Here's the abstract:
Am J Clin Nutr. 2015 Mar;101(3):646-58. doi: 10.3945/ajcn.114.086603. Epub 2015 Jan 7.
High folic acid consumption leads to pseudo-MTHFR deficiency, altered lipid metabolism, and liver injury in mice.
Christensen KE1, Mikael LG1, Leung KY1, Lévesque N1, Deng L1, Wu Q1, Malysheva OV1, Best A1, Caudill MA1, Greene ND1, Rozen R1
Our goal was to investigate the impact of high folic acid intake on liver disease and methyl metabolism.
Folic acid-supplemented diet (FASD, 10-fold higher than recommended) and control diet were fed to male Mthfr(+/+) and Mthfr(+/-) mice for 6 mo to assess gene-nutrient interactions. Liver pathology, folate and choline metabolites, and gene expression in folate and lipid pathways were examined.
Liver and spleen weights were higher and hematologic profiles were altered in FASD-fed mice. Liver histology revealed unusually large, degenerating cells in FASD Mthfr(+/-) mice, consistent with nonalcoholic fatty liver disease. High folic acid inhibited MTHFR activity in vitro, and MTHFR protein was reduced in FASD-fed mice. 5-Methyltetrahydrofolate, SAM, and SAM/S-adenosylhomocysteine ratios were lower in FASD and Mthfr(+/-) livers. Choline metabolites, including phosphatidylcholine, were reduced due to genotype and/or diet in an attempt to restore methylation capacity through choline/betaine-dependent SAM synthesis. Expression changes in genes of one-carbon and lipid metabolism were particularly significant in FASD Mthfr(+/-) mice. The latter changes, which included higher nuclear sterol regulatory element-binding protein 1, higher Srepb2 messenger RNA (mRNA), lower farnesoid X receptor (Nr1h4) mRNA, and lower Cyp7a1 mRNA, would lead to greater lipogenesis and reduced cholesterol catabolism into bile.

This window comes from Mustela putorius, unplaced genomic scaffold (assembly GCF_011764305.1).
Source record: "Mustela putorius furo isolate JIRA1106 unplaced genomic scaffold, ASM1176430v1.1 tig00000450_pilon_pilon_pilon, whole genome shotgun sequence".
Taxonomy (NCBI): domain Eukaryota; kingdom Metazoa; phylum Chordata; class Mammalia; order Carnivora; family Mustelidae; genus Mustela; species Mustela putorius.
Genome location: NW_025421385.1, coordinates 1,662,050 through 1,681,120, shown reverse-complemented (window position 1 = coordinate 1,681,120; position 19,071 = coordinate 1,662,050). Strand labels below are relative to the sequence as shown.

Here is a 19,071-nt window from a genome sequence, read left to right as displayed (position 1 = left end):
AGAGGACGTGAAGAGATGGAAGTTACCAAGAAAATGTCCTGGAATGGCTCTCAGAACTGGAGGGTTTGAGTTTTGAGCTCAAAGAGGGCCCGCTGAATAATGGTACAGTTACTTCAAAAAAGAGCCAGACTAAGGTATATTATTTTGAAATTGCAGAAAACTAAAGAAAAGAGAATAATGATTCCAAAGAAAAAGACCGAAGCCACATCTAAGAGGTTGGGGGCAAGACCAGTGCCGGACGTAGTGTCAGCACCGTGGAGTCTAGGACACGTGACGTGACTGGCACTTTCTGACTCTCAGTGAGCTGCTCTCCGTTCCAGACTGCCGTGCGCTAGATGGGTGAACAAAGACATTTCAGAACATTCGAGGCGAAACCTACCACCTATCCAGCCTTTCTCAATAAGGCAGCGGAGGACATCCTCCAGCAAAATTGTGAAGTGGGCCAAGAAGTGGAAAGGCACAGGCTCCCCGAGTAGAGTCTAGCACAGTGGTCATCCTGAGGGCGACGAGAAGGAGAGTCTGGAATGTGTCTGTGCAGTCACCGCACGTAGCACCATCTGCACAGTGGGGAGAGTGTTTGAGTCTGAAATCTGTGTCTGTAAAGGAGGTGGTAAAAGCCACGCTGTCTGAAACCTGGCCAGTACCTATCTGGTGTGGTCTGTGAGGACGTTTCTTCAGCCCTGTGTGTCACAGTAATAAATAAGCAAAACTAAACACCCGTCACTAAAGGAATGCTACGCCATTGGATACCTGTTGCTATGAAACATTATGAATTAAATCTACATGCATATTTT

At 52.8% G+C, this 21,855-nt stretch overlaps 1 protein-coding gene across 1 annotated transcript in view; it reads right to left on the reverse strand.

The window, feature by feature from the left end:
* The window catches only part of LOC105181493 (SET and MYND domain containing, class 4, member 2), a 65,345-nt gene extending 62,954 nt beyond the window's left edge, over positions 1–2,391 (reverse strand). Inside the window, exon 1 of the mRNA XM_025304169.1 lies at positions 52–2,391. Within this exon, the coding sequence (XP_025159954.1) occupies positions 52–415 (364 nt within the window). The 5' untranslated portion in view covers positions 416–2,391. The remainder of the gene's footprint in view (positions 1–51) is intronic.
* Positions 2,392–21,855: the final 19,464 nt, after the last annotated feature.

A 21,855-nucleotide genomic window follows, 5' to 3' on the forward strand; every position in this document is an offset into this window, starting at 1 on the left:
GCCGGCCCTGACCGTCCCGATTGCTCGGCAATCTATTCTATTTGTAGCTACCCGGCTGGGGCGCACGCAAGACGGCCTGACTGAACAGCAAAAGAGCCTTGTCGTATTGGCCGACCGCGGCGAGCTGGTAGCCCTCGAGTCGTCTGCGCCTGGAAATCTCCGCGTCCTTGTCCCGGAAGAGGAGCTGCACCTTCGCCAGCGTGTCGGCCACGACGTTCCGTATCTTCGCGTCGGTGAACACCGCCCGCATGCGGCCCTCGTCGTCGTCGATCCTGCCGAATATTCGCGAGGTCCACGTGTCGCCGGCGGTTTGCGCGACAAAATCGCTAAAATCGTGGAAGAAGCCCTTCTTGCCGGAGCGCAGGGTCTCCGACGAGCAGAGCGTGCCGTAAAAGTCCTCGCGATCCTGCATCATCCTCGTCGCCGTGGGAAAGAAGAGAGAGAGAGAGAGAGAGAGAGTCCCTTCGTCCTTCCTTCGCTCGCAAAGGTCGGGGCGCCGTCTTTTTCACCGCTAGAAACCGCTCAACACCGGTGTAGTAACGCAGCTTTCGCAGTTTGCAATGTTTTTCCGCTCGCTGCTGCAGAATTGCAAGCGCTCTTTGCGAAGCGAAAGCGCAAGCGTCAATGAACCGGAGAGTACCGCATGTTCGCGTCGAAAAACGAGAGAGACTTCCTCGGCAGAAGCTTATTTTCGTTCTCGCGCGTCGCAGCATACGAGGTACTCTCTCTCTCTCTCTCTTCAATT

We suggest that high folic acid consumption reduces MTHFR protein and activity levels, creating a pseudo-MTHFR deficiency. This deficiency results in hepatocyte degeneration, suggesting a 2-hit mechanism whereby mutant hepatocytes cannot accommodate the lipid disturbances and altered membrane integrity arising from changes in phospholipid/lipid metabolism. These preliminary findings may have clinical implications for individuals consuming high-dose folic acid supplements, particularly those who are MTHFR deficient.
It seems long past time that we stop having everyone take folic acid, a molecule that our bodies hardly dealt with until around 60 years ago. There are better options out there.